Reading through the FARs, I have yet to find any requirement for CFIs to study how to teach. All they seem to be required to do is qualify in the subject area but not in the instructional techniques needed to teach it.

The one CFI Ive experienced in the air so far is a super brilliant aviator. He really knows how to fly any airplane and I learned a lot from him.

He also hammered home the concept that the NTSB people wouldnt have quite so much to do and the FAA people wouldnt feel like writing so many regulations if pilots were taught, and required to learn, to be responsible for actually flying their airplanes correctly and well. Hes very right on that point.

Our mismatch was that he was so successful with the teaching techniques hes developed over his flying life that he couldnt do for me the second significant thing I mentioned earlier: He couldnt adapt to what I needed as a student and, after a while, learning wasnt fun for me most of the time, so I had to move on.

I cant/wont speak for others, only for myself. I need an instructor who will let me

Runway Turnbacks


work through my garbage habits at my own pace however I can “git er dun.” I need an instructor who will adapt to me and make it fun for me to learn to fly. For an old guy like me, and maybe others, a teacher needs more than just flying experience.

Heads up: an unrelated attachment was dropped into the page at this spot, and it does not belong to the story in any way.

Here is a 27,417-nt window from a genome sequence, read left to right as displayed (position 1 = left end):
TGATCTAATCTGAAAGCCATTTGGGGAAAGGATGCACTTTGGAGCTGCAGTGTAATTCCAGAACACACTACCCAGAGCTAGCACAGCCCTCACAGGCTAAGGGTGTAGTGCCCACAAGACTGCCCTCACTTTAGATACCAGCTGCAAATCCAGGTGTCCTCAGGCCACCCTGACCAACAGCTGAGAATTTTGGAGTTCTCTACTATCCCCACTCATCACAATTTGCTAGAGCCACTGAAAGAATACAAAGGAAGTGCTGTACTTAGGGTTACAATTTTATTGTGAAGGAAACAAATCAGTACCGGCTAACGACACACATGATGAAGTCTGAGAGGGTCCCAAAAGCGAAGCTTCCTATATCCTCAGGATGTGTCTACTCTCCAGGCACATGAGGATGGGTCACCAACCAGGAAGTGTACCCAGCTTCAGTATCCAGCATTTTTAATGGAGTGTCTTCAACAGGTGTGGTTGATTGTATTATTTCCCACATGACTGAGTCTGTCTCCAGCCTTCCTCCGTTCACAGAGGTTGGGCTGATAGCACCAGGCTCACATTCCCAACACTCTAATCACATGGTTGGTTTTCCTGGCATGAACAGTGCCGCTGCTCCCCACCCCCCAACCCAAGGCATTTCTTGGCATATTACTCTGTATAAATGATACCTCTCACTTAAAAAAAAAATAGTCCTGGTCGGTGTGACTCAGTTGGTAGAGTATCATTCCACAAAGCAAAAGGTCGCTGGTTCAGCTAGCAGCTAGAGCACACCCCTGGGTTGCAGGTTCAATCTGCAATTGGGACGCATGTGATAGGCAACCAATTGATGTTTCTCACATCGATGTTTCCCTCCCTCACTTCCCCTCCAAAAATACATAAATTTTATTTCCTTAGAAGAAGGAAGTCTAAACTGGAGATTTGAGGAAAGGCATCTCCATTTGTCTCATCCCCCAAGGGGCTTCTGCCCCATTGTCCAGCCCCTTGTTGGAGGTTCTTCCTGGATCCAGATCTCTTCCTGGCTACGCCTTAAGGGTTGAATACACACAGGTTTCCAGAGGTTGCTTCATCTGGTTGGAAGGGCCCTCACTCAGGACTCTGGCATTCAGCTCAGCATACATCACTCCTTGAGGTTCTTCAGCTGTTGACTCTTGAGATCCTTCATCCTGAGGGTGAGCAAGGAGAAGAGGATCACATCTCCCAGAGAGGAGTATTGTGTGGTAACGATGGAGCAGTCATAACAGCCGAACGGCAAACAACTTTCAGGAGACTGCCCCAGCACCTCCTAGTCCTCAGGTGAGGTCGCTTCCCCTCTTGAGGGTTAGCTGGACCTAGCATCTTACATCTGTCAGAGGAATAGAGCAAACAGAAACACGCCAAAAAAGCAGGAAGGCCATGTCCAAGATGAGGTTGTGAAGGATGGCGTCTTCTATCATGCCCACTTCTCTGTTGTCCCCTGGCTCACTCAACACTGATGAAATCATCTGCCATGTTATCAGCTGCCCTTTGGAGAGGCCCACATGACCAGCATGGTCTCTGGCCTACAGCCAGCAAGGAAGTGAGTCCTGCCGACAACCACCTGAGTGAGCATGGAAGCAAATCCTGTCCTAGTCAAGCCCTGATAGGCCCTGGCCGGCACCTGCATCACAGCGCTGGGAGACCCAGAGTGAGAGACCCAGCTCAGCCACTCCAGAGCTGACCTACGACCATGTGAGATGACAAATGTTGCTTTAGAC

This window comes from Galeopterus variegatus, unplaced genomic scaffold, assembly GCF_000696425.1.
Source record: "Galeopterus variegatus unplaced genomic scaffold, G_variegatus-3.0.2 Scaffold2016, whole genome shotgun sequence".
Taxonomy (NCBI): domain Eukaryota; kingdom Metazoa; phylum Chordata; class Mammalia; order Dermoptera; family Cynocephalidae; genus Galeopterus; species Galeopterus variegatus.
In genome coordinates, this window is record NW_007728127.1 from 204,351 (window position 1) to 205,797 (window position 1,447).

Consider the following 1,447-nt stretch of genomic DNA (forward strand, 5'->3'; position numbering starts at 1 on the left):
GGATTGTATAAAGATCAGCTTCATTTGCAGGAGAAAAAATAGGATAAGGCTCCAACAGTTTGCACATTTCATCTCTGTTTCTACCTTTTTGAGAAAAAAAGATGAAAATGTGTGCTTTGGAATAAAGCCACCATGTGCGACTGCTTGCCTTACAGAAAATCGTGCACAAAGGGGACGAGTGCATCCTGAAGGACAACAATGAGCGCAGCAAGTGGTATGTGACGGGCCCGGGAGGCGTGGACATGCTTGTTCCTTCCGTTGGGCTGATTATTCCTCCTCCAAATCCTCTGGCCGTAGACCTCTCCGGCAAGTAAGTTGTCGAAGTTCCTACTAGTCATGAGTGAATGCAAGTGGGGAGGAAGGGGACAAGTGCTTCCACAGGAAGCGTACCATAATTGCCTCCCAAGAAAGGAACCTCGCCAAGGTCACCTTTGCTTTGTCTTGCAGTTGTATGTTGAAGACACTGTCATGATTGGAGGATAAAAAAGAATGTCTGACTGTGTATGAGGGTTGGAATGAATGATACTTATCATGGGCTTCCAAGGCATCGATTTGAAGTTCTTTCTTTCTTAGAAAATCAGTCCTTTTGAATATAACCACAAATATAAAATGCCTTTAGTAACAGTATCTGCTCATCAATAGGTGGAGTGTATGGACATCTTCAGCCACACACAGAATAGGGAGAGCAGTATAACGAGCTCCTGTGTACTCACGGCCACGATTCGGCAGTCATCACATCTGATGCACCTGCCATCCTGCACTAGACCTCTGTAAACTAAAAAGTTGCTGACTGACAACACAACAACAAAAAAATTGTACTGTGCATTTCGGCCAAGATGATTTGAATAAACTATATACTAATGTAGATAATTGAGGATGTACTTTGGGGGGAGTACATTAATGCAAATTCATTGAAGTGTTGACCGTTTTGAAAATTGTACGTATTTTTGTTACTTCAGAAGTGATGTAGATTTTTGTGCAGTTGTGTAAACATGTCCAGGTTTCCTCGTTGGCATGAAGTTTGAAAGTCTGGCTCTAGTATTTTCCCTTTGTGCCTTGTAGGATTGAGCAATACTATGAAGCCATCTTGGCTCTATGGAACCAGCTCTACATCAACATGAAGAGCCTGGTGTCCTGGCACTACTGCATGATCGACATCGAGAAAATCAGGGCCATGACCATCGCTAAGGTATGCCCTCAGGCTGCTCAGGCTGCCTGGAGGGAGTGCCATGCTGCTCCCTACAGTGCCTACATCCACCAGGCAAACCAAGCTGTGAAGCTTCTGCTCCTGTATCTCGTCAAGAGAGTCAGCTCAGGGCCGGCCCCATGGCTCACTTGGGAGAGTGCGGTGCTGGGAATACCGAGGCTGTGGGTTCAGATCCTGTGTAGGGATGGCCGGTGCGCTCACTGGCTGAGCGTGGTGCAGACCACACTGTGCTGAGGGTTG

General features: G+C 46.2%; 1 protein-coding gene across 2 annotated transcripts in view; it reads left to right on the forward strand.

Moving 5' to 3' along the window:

Ned Dodds
Via e-mail

Interesting perspective, and one with which we cant argue. Although the FAA does require instructors to pass a written exam cover the fundamentals of instructing, the material covered is very basic. While CFIs go through refresher training biennially, the curriculum may not include these topics.

Turnbacks again

Ahh, the infamous turnback again rears its ugly head! Regarding “Turn Again” in your May issue, it strikes me “turnbacks” (and probably a host of other GA issues) are a little like the “lean of peak” wars early days. Today, at least with lean of peak and related engine management issues, there is a ton of data out there that allows anyone with a third-grade education and an open mind to intelligently decide if its right for their operation.

It seems that not nearly as much definitive data exists for turnbacks! For starters, depending upon which type of turnback you choose, “aggressive” or “conservative,” pilot skill and experience plays a big part. Of course, this is not a “one-size-fits all” issue! Probably no other maneuver in flying is more capable of saving your life (and airplane) if executed correctly, or more capable of killing you if poorly done.

To me, the bottom line is practice makes perfect. If a pilot isnt willing to practice this high-performance maneuver, he or she should land straight ahead. Some new info suggests a number of turnback accidents resulted in too-shallow banks and trying to stretch the glide back to the airport.

To me, the saddest scenario is someone who landed “straight ahead” and tore up the airplane or worse when they had sufficient altitude to make it back but didnt know it because they never practiced and blindly followed tradition.

Jim Piper
Via e-mail